Safeguarding assets: Strategies to address collateral devaluation

What are the best ways to successfully bring loans with devalued collateral back into compliance with reasonable risk profiles while maintaining good borrower relationships?

By Amanda Yoder

In an ever-changing marketplace, many banks and borrowers become plagued by the potential of collateral becoming devalued. For banks, there is the need to protect from loss on loans. For borrowers, it is the fear of substantial changes in loan structure that makes a loan no longer feasible. While the credit market has certainly kept banks attentive in the past few years, one area they have particularly been concerned about is altering real estate values and how to work through these changes at an individual borrower level.

Strategies at a global, bank-wide level may include:

  • Profiling and categorizing loans based on risk exposure
  • Overall portfolio diversification
  • Stress testing
  • Contingency plans for managing potential losses
  • Continuous monitoring of market trends to help manage and adapt bank policies
  • Incorporating borrower expertise of industries to understand challenges and future projections more specifically

While these are very important and should be evaluated, navigating an individual borrower’s collateral devaluation is a particularly important strategy for banks to look closely at.

As a first line of defense against loss, bankers will want to monitor collateral value closely. This is especially true for real estate. While real estate collateral is often considered high value due to its relatively stable value, easy marketability and readily ascertainable value, during the last few years, evolving workplace and retail patterns have left the stability of real estate values in question. Therefore, regular assessment of borrowers with substantial real estate collateral will be critical.

Often, loan documents will limit the number of times a borrower may be responsible for the cost of a formal appraisal or field exam. However, informal resources such as internal expertise, online valuation tools, portfolio comparisons of similar assets and public databases are common resources to effectively track collateral values.

In addition to monitoring collateral values for those borrowers with heavy real estate portfolios, a review of the applicable loan documents will also be critical. Bankers need to ensure that loan documents contain provisions that address collateral value fluctuations to provide the most excellent protection to the bank.

These provisions may include:

  • Required loan-to-value and collateral maintenance. This confirms appropriate loan-to-value provisions and whether current loan-to-value ratios remain suitable for the existing risk profile of a borrower.
  • Valuation of collateral. This confirms the bank has ample discretion to value collateral whether at borrower cost or otherwise.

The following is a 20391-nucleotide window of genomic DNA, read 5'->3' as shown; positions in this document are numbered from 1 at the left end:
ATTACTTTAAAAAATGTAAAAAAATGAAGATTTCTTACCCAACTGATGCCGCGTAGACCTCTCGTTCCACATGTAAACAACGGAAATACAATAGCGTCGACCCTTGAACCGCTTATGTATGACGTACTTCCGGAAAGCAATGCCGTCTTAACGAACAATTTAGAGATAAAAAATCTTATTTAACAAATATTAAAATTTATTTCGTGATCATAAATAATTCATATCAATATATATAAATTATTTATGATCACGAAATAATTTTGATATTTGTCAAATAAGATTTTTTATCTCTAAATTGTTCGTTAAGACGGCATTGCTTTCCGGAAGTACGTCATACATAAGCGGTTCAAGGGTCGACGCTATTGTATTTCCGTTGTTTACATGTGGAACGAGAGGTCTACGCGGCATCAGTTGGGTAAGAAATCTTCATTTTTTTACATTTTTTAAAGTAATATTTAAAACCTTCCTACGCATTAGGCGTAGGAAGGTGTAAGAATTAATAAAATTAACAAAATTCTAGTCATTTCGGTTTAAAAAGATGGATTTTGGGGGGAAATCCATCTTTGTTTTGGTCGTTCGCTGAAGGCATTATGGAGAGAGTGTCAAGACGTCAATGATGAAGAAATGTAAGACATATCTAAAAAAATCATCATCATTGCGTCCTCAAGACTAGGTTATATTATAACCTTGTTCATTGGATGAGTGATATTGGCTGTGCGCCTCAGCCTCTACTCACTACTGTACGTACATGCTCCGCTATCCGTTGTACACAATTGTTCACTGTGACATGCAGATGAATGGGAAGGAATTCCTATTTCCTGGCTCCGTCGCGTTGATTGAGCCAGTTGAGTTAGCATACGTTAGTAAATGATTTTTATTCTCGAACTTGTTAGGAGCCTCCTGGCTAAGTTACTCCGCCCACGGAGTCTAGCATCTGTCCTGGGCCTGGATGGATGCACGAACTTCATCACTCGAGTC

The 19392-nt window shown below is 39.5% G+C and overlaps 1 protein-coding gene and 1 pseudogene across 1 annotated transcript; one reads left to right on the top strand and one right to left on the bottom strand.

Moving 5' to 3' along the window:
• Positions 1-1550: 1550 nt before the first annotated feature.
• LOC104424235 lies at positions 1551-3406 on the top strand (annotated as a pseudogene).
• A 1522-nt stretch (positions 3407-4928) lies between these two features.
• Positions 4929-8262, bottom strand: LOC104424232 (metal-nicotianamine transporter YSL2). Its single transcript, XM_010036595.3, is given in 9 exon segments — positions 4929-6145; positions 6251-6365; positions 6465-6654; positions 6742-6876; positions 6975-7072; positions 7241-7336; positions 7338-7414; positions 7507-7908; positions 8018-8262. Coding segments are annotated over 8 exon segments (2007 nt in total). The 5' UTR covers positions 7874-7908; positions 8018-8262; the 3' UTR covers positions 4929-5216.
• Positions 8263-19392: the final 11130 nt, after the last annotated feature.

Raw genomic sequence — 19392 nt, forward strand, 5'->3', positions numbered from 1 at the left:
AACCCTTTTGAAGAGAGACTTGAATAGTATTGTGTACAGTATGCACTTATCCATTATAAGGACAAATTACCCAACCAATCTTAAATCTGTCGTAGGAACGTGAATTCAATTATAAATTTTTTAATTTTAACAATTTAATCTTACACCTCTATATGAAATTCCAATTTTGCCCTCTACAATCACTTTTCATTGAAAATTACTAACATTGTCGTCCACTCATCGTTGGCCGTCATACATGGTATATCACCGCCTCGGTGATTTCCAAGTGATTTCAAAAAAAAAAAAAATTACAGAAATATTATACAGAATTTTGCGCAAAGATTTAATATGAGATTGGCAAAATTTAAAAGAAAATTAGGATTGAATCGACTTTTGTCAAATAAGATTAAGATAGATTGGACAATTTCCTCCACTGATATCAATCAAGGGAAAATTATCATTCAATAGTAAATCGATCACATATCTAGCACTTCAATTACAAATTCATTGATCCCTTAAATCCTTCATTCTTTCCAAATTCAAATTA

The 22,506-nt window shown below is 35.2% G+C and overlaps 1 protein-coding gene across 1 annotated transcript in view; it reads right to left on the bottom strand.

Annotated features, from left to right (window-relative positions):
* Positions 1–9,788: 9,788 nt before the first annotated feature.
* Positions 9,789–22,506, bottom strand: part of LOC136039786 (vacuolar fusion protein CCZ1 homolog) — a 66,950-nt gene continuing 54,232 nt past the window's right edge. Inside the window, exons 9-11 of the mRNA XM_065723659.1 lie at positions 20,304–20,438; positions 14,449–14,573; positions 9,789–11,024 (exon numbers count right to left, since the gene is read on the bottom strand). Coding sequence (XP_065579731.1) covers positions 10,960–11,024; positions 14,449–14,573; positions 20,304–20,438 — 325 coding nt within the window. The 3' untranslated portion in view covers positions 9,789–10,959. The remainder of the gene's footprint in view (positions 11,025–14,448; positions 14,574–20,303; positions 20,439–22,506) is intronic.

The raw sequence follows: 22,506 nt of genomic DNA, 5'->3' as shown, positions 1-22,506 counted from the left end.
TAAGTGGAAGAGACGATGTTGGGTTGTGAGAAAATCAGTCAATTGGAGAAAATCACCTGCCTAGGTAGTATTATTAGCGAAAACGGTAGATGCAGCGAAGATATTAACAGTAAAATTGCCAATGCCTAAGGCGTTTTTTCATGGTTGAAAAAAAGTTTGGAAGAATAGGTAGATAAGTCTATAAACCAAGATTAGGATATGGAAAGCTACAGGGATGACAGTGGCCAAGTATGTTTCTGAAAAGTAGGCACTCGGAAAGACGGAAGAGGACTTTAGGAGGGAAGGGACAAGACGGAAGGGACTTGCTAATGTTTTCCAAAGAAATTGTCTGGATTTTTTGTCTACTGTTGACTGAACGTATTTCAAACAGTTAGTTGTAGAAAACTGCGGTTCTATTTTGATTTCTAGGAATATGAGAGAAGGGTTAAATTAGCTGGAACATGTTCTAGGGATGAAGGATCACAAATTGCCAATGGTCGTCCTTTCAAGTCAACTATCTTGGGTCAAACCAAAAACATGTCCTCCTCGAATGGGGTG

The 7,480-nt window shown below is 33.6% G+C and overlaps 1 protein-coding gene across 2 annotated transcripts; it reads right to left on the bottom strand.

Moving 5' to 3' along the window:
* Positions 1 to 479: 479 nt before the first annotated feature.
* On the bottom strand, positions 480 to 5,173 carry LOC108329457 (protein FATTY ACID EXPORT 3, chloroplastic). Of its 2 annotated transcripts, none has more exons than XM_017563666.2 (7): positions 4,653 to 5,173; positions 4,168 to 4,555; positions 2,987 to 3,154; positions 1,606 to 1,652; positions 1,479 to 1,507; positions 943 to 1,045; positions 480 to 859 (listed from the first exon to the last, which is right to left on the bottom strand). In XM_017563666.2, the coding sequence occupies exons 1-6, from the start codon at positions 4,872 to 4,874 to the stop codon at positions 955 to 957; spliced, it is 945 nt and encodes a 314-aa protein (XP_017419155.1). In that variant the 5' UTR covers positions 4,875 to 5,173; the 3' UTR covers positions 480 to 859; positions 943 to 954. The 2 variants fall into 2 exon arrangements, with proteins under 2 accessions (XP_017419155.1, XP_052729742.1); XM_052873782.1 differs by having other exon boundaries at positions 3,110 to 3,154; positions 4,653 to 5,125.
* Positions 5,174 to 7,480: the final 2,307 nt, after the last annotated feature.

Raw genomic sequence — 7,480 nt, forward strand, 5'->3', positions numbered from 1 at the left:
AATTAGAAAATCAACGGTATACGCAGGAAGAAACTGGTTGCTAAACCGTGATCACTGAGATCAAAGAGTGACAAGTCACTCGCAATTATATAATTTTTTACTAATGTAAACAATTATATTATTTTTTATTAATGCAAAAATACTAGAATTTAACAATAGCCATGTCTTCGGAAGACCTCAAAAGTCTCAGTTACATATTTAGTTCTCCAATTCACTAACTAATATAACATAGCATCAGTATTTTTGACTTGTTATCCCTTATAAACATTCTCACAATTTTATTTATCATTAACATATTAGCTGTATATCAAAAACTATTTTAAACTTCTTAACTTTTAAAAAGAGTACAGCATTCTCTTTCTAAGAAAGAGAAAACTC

• Additional collateral requirements. This ensures the bank has the right to require the borrower to provide other collateral in the case of declining collateral values. These provisions may also require varying types of collateral to diversify a borrower’s collateral pool to reduce the impact of future collateral value fluctuations.

Upon reviewing relevant loan documents, to the extent protective provisions are lacking, it is never too early to discuss amendments to the loan documents with a borrower.

After assessing a borrower’s collateral pool and relevant loan documents, if a particular borrower’s collateral has reduced in value below acceptable levels, here are a few steps to protect the bank further and address these collateral value fluctuations:

Renegotiation of terms. Bankers may first discuss the potential to restructure the transaction with the borrower. There are many options for restructuring a troubled loan. These options include:

  • Paydown of the loan to maintain required loan-to-value ratios.
  • Provide additional reserve accounts for debt service, capital improvements or other similar accounts tailored to the property type and risk factors.
  • Provide additional collateral to restore acceptable collateral value levels.
  • Explore the possibility of additional capital contributions or guarantors to strengthen the borrower’s financial strength and the loan.

Understanding legal options. To the extent a renegotiation of terms with the borrower is impossible, it is essential to understand the next steps for recourse. These options will be highly dependent on each borrower and whether the reduction in collateral values is a first step to an exit for the borrower or whether the relationship will be maintained with the bank.

Maintaining open communications. Regardless of the course taken with a borrower, keeping clear and open communications with a borrower will be vital to finding a win-win solution for collateral devaluations.

It is essential to seek advice from industry consultants, legal counsel and other specialists to assist in navigating these collateral issues. A combination of these strategies is likely necessary to successfully bring loans with devalued collateral back into compliance with policies and risk profiles while maintaining good borrower relationships.

Amanda Yoder is a partner in Lathrop GPM’s business transaction practice.